Mental Health Awareness

May 24, 2022

May is Mental Health Awareness month, but what does that actually mean? What are the signs of decaying or problematic mental health? What does actual self-care look like? And who can you talk to if you’re struggling with mental health? This episode of the Lady Lawyer League podcast features Jen Sparrock and Tia Manning, two specialists in the field of mental health, as they discuss mental health awareness from a personal and professional perspective.


Susan Reff: May is Mental Health Awareness Month. On today’s podcast, we will be talking about general mental health awareness and how words matter. We are talking with special guests Jen Spark and Tia Manning.

Intro: Welcome to the Lady Lawyer League podcast. They are a league of lady lawyers in an all-female law firm in Omaha, Nebraska, called Hightower Reff Law. On this podcast, you’ll hear stories of what it’s like to be a lady lawyer and an entrepreneur. Now it’s time to talk about the law, share real-life stories about representing clients and discuss the current events of the week. It’s the Lady Lawyer League podcast with Susan Reff and Tracy Hightower-Henne.

Susan: All right, Jen and Tia. Welcome to our podcast. Tia, you are now an expert. Welcome back. Thank you so much.

Susan: She’s going to get a punch card if she keeps coming.

Tia Manning: I’ll take it. I’ll take it.

Susan: Oh, what are we going to give her on the 10th free thing?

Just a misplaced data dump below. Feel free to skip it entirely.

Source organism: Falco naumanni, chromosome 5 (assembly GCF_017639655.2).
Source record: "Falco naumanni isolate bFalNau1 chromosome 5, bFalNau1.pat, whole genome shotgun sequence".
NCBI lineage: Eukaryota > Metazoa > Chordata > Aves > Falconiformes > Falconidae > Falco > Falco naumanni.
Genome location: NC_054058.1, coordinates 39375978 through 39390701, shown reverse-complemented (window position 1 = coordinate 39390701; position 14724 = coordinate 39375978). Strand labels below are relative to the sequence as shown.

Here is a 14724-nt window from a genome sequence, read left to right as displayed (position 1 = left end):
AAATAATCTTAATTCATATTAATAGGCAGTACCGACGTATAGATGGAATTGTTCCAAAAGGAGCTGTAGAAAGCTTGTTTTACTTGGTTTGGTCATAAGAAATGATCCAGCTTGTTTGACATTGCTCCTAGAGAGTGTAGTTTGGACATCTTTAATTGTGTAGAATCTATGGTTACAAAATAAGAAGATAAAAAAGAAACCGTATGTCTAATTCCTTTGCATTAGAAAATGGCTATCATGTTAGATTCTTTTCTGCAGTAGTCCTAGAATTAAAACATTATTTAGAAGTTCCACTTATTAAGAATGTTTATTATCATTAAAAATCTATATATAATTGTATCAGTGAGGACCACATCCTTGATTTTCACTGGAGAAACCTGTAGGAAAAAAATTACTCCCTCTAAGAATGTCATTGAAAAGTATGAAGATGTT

Susan: She could just have an office here, maybe.

Susan: No, she wants a coffee mug with the name on it.

Tia: Coffee and an office. Okay.

Susan: Okay. All of the above.

Jen Sparrock: How about special parking?

Susan: Oh, yeah. Special parking. Special parking. Great.

Susan: You can have it, too, Jen.

Jen: That’s nice. Yeah, that’ll make me come back.

Susan: Well, Jen, tell us who you are and why you’re here for Mental Health Awareness Month.

Jen: Absolutely. So, I have spent my entire career working in one way or another connected to mental health by profession. I’m a licensed and independent clinical social worker, which is a mouthful of stuff, but I’ve had the opportunity to work both in the hospital environment and in community-based mental health care, working primarily with adults, a little bit with kids when I was younger. And right now I work for Nebraska Medicine and I manage their psychiatric emergency services that’s been open for about 18 months. And I am a volunteer with American Foundation for Suicide Prevention. And I really enjoy being able to connect with folks in the community and provide education and awareness so that we can prevent what really is a public health issue.

Susan: Awesome. And we really love doing this podcast just so we can just talk about things and have knowledge and really bring out the awareness of the different things. So this is great to be able to do this in May for Mental Health Awareness Month. So thank you for being here.

Jen: Absolutely.

Susan: So, Tia, tell us about you.